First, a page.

Renowned Yanomami shaman Davi Kopenawa wins “Alternative Nobel Prize”.

Davi Kopenawa, shaman and spokesman of the Yanomami tribe, Brazil. © Fiona Watson/Survival

Renowned Yanomami shaman Davi Kopenawa, has won this year’s Right Livelihood Award, known as the “Alternative Nobel Prize.”

Davi led his people’s 20-year campaign to protect their Amazonian territory. Combined with the Yanomami territory in Venezuela, it is the largest area of rainforest under indigenous control anywhere in the world.

In recent years the Yanomami territory has been invaded by 10-20,000 goldminers, who have polluted the rivers with mercury and attacked Yanomami villagers. Some of the miners are just a few miles from uncontacted Yanomami communities.

Davi has frequently been threatened by the gold miners and politicians who target the resources inside the Yanomami territory. He lives in his community, Watoriki (the Windy Mountain), practising shamanism. His father in law, Lourival, was one of the oldest and most respected Yanomami shamans. He is married to Fátima and they have six children and many grandchildren.

In 2004 Davi founded Hutukara, the Yanomami association which advocates for Yanomami rights and runs land protection, education and health care projects. He is currently its President and it shares the award with him.

Davi first travelled outside Brazil in 1989, when Survival International, which won that year’s Right Livelihood Award, invited him to Europe to accept the prize on its behalf. Subsequently Survival organized Davi’s first trip to the USA in 1991, where he met the then-UN Secretary General, members of the Inter American Commission on Human Rights and American senators to raise awareness of the impending genocide of the Yanomami, as gold miners flooded into their rainforest bringing deadly epidemics and chronic violence.

Davi Yanomami and Survival International Director Stephen Corry in 1989, on Davi’s first trip outside Brazil: Survival won the Right Livelihood Award, and asked Davi to accept it on Survival’s behalf. © Survival

Since then Davi has travelled extensively, campaigning to protect the Amazon from destruction by mining, ranching, logging, road-building and fire. Earlier this year Davi and other leaders organized the biggest ever protest for indigenous rights worldwide, in reaction to President Bolsonaro’s war on indigenous people.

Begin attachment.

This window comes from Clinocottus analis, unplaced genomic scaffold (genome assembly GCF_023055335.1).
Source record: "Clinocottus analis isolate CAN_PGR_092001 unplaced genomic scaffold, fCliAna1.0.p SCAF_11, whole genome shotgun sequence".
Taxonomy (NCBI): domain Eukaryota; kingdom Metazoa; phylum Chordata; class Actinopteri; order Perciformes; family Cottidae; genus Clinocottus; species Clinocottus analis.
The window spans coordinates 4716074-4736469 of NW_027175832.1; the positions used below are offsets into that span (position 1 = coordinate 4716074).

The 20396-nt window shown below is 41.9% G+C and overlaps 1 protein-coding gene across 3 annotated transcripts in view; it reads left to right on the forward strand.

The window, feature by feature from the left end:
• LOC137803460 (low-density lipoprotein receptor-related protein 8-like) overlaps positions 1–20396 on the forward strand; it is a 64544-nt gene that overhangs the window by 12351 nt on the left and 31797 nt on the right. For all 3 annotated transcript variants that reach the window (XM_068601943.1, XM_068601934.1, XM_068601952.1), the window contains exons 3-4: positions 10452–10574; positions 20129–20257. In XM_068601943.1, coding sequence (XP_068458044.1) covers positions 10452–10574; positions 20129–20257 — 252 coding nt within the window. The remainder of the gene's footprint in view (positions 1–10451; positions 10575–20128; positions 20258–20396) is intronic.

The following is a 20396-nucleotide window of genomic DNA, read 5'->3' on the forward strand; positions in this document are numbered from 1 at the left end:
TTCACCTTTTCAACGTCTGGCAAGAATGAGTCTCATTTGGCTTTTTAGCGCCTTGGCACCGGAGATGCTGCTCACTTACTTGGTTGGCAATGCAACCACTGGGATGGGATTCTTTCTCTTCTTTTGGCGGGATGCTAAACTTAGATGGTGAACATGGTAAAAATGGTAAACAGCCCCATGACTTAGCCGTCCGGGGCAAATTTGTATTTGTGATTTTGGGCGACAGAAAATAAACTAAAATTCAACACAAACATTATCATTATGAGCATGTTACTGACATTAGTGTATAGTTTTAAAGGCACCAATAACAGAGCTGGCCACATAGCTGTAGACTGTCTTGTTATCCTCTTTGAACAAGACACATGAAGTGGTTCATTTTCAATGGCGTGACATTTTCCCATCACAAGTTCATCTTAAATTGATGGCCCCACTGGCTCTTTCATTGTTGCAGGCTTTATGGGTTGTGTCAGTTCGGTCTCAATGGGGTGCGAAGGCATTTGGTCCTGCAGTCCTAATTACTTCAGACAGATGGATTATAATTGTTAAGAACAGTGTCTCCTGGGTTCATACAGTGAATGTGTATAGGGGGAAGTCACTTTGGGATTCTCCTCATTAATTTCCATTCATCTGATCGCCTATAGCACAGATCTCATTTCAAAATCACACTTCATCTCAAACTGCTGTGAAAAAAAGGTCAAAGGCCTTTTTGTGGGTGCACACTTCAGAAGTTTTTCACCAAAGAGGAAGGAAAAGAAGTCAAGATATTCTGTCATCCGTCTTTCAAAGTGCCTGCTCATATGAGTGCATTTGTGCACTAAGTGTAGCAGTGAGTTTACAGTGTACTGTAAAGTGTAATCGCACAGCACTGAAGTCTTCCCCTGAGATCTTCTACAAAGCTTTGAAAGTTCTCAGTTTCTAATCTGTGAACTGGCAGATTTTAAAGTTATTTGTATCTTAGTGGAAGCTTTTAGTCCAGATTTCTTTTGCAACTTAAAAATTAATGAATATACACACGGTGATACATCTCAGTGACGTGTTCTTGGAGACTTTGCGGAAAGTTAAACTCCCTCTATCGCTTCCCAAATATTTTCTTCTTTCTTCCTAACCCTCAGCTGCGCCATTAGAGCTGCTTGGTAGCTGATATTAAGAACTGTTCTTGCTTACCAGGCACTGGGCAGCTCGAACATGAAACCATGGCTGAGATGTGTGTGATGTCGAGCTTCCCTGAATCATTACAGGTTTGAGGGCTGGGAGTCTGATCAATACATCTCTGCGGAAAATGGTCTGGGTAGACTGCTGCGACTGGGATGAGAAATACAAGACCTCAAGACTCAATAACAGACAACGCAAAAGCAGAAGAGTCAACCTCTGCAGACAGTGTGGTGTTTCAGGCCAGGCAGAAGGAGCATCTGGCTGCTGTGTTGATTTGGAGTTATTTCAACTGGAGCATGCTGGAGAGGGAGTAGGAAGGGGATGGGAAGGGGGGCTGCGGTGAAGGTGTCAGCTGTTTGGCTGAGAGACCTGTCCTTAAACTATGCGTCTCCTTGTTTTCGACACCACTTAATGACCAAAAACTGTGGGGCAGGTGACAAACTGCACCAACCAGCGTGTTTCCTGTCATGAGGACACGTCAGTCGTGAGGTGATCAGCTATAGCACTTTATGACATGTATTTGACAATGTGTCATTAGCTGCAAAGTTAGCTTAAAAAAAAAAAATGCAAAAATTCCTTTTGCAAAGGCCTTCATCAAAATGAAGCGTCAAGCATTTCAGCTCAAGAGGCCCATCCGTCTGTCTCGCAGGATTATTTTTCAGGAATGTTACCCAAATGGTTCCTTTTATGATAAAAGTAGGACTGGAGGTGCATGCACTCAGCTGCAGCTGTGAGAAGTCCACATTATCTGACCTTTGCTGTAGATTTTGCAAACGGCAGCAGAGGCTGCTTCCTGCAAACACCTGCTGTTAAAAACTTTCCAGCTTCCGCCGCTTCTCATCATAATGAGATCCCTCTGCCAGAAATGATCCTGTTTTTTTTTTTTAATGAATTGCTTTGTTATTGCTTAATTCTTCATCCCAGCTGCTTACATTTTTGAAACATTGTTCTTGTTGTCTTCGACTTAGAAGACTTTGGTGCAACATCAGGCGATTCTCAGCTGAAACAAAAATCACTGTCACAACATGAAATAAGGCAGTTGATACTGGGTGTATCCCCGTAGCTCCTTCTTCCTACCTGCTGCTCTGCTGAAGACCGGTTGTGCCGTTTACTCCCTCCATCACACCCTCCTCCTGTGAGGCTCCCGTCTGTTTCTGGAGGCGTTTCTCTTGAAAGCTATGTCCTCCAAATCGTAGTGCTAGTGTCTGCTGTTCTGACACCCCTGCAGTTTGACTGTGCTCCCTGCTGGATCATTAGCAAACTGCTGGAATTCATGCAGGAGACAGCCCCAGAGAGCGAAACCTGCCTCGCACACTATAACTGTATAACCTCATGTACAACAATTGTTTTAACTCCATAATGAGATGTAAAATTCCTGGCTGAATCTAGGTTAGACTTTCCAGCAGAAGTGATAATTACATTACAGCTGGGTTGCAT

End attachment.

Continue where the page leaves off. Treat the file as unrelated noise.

In 2010 Davi wrote The Falling Sky, the first book by a Yanomami. An exploration of Yanomami cosmology, as well as a deeply moving account of his people’s struggle to survive epidemics and violence, it was described by Survival’s Director Stephen Corry as “one of the most important books of our time.”

Davi has won many prizes and awards in his lifetime, including the UN Global 500 award, and an honorable mention by the jury of Spain’s Bartolomé de las Casas Prize.

Davi said: “I am very happy that the RLA prize people didn’t forget me. It has come at just the right time. I’m very happy. They trust me and Hutukara and those who defend the forest and Planet Earth. This gives me the strength to carry on fighting to defend the soul of the Amazon.

“We, the peoples of the planet, need to protect our cultural heritage as Omame [the Creator] taught us – to live well, caring for our land so that future generations can continue to use it.”

The award ceremony will take place on December 4 in Stockholm. The other winners of this year’s award are: Greta Thunberg, Aminatou Haidar and Guo Jianmei.

 

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